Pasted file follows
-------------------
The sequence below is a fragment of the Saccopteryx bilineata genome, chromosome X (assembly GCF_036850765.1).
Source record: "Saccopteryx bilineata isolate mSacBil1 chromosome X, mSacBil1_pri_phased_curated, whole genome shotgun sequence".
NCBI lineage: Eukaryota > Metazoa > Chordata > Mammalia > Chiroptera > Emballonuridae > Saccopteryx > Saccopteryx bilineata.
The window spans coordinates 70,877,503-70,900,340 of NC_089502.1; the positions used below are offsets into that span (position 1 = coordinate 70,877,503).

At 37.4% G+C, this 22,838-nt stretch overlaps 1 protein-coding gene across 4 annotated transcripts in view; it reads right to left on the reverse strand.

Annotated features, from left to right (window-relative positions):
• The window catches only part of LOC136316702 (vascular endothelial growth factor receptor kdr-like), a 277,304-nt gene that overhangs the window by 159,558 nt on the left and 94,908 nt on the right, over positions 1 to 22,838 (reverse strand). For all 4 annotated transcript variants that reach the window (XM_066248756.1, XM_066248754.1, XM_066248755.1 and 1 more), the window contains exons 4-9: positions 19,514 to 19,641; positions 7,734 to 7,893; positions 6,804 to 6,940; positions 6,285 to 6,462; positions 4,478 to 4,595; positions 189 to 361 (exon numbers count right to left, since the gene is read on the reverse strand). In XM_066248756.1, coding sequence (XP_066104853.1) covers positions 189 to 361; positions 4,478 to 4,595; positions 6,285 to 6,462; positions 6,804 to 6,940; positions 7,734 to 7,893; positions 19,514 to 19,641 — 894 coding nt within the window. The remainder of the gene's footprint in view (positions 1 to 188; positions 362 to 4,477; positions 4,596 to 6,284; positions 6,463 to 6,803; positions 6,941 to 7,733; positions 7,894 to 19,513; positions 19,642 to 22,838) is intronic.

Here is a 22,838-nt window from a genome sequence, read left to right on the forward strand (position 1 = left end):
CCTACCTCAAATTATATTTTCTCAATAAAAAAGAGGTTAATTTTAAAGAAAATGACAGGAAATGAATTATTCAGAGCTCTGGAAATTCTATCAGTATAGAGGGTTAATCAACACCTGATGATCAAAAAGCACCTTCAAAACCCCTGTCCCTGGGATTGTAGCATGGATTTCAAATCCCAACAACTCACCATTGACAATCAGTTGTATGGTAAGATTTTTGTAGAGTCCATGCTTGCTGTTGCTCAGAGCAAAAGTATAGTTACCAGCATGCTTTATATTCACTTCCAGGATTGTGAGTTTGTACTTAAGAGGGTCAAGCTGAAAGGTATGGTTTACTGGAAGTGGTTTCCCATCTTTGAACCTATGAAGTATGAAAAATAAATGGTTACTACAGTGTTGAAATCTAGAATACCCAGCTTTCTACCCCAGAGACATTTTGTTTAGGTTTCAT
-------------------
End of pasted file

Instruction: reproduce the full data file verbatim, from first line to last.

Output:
The sequence below is a fragment of the Saccopteryx bilineata genome, chromosome X (assembly GCF_036850765.1).
Source record: "Saccopteryx bilineata isolate mSacBil1 chromosome X, mSacBil1_pri_phased_curated, whole genome shotgun sequence".
NCBI lineage: Eukaryota > Metazoa > Chordata > Mammalia > Chiroptera > Emballonuridae > Saccopteryx > Saccopteryx bilineata.
The window spans coordinates 70,877,503-70,900,340 of NC_089502.1; the positions used below are offsets into that span (position 1 = coordinate 70,877,503).

At 37.4% G+C, this 22,838-nt stretch overlaps 1 protein-coding gene across 4 annotated transcripts in view; it reads right to left on the reverse strand.

Annotated features, from left to right (window-relative positions):
• The window catches only part of LOC136316702 (vascular endothelial growth factor receptor kdr-like), a 277,304-nt gene that overhangs the window by 159,558 nt on the left and 94,908 nt on the right, over positions 1 to 22,838 (reverse strand). For all 4 annotated transcript variants that reach the window (XM_066248756.1, XM_066248754.1, XM_066248755.1 and 1 more), the window contains exons 4-9: positions 19,514 to 19,641; positions 7,734 to 7,893; positions 6,804 to 6,940; positions 6,285 to 6,462; positions 4,478 to 4,595; positions 189 to 361 (exon numbers count right to left, since the gene is read on the reverse strand). In XM_066248756.1, coding sequence (XP_066104853.1) covers positions 189 to 361; positions 4,478 to 4,595; positions 6,285 to 6,462; positions 6,804 to 6,940; positions 7,734 to 7,893; positions 19,514 to 19,641 — 894 coding nt within the window. The remainder of the gene's footprint in view (positions 1 to 188; positions 362 to 4,477; positions 4,596 to 6,284; positions 6,463 to 6,803; positions 6,941 to 7,733; positions 7,894 to 19,513; positions 19,642 to 22,838) is intronic.

Here is a 22,838-nt window from a genome sequence, read left to right on the forward strand (position 1 = left end):
CCTACCTCAAATTATATTTTCTCAATAAAAAAGAGGTTAATTTTAAAGAAAATGACAGGAAATGAATTATTCAGAGCTCTGGAAATTCTATCAGTATAGAGGGTTAATCAACACCTGATGATCAAAAAGCACCTTCAAAACCCCTGTCCCTGGGATTGTAGCATGGATTTCAAATCCCAACAACTCACCATTGACAATCAGTTGTATGGTAAGATTTTTGTAGAGTCCATGCTTGCTGTTGCTCAGAGCAAAAGTATAGTTACCAGCATGCTTTATATTCACTTCCAGGATTGTGAGTTTGTACTTAAGAGGGTCAAGCTGAAAGGTATGGTTTACTGGAAGTGGTTTCCCATCTTTGAACCTATGAAGTATGAAAAATAAATGGTTACTACAGTGTTGAAATCTAGAATACCCAGCTTTCTACCCCAGAGACATTTTGTTTAGGTTTCAT